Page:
Thursday, September 1, 2011

Dawn of the Final Day

It's not really the Final Day, unless you're counting Friday as the final day of the week. That picture is purely for dramatic effect or, as we say with rapidity, "dramaffect." I've been teaching real classes in my village since Monday, swerving up and down and streets of the hill-ridden countryside and moving between schools as one might move between appetizers on a sampler platter. I'm never at one school for too long: One day, I may be teaching the names of fruits at an elementary school, the next day teaching junior high students to use contractions.

Regardless, I'm finally doing what I've been getting paid to do. What a surprise that it's actually not what I expected it to be! I envisioned crafting intricate lesson plans in the dead of night, tinkering with each aspect in order to cater to my students' individual quirks. Instead, I find myself regulated to the corner of the classroom, watching with a frozen smile as the Japanese Teacher of English (JTE) leads the class lessons and calls upon me to teach students the difference between pronouncing "boring" and "bowling."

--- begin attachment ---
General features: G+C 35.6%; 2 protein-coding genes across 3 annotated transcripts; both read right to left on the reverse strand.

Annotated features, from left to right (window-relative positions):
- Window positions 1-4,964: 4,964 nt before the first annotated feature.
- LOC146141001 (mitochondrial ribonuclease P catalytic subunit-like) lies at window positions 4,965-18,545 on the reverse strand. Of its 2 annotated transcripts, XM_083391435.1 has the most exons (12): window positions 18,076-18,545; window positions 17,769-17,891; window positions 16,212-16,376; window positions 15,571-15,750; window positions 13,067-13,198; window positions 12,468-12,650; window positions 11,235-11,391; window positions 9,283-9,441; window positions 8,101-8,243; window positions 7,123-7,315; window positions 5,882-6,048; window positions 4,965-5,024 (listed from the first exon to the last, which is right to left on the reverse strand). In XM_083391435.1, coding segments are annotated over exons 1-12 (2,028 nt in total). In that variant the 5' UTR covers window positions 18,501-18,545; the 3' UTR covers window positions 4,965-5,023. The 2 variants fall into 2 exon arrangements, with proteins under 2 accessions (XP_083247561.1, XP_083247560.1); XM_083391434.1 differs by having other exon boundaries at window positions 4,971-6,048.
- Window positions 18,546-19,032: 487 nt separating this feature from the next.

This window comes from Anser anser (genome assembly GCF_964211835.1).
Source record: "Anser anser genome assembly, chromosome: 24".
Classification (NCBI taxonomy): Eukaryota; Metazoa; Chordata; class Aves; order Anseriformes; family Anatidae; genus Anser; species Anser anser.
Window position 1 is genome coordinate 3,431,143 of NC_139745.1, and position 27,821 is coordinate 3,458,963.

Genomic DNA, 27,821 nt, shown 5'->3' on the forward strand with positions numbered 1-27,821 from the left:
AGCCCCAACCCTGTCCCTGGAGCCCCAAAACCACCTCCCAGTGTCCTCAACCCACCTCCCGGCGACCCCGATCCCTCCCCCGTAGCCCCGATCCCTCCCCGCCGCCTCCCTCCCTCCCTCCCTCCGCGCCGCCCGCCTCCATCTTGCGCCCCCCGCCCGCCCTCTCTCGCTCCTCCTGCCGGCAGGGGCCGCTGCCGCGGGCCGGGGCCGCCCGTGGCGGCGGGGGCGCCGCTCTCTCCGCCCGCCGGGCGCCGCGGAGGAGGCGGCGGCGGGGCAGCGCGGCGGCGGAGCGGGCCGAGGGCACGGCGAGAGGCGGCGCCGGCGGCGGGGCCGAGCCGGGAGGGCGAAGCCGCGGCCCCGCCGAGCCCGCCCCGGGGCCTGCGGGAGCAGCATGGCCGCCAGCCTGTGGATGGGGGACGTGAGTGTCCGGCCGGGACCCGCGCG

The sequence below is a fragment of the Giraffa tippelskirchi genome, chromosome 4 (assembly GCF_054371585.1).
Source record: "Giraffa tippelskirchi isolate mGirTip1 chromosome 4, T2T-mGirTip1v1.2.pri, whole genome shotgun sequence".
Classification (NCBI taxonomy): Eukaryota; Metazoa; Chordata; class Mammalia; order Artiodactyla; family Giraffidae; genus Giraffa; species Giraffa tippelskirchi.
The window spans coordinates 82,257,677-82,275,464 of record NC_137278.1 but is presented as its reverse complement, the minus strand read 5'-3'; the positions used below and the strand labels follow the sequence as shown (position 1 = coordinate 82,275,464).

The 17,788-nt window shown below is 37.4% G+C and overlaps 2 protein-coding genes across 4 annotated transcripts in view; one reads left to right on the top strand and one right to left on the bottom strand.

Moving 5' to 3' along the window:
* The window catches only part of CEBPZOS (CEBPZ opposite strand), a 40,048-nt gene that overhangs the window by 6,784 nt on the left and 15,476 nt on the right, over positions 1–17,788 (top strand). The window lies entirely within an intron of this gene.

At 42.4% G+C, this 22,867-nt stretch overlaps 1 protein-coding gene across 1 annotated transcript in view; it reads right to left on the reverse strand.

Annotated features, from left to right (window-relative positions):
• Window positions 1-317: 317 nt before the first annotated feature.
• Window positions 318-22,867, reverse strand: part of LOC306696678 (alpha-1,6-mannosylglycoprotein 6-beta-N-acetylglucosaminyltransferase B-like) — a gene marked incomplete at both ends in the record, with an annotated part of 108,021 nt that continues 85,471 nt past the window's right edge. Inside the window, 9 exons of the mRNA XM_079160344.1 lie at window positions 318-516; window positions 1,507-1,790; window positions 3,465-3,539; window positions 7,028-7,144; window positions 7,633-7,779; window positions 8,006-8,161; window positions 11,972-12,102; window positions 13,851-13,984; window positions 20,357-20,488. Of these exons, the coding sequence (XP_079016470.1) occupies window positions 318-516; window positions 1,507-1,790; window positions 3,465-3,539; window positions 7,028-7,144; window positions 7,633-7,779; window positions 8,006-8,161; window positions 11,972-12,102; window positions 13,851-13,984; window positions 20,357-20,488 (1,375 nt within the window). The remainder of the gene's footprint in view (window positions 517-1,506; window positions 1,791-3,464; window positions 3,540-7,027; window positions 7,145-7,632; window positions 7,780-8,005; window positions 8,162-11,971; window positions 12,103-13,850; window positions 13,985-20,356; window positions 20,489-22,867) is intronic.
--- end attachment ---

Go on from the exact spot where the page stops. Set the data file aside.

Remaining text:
I don't make it sound very glamorous, but don't be deceived. I'm actually having fun. The students are full of energy and their manners are surprisingly good. I expected classrooms of deviants, snapping at my heels and pulling at my necktie as if it were a free-hanging noose. The teachers are all very kind and seem to have a good handle on classroom management. In fact, considering that I am only at each school a couple times per week, I question whether I am even necessary. Besides pronunciation, these teachers are entirely capable of evoking success in their students' English abilities.

Operations at junior high and elementary levels differ, of course. On the upper levels, I am a constant shadow within the class, participating in activities alongside the students, leading them in vocabulary drills as set out by the JTE, and correcting their simple mistakes by hovering over their shoulders like a hawk. In the elementary schools, I serve a perfunctory role as vocab driller and funny-face-maker. I am at least grateful that elementary school students can be appeased by even the most innocuous and simple gestures, such as pronouncing the word "sushi" in Barney the Dinosaur's nasally tenor.

I wish I could be more informative, but four days is hardly enough time to accurately measure an individual student's propensity to learn a foreign language when he'd rather be playing baseball. If I come off as some sort of oblique roustabout in this narrative, I sincerely apologize. While I cured myself of Japanese culture shock during my last trip to Japan, I must admit with shame that my naivety is a perpetual flaw.

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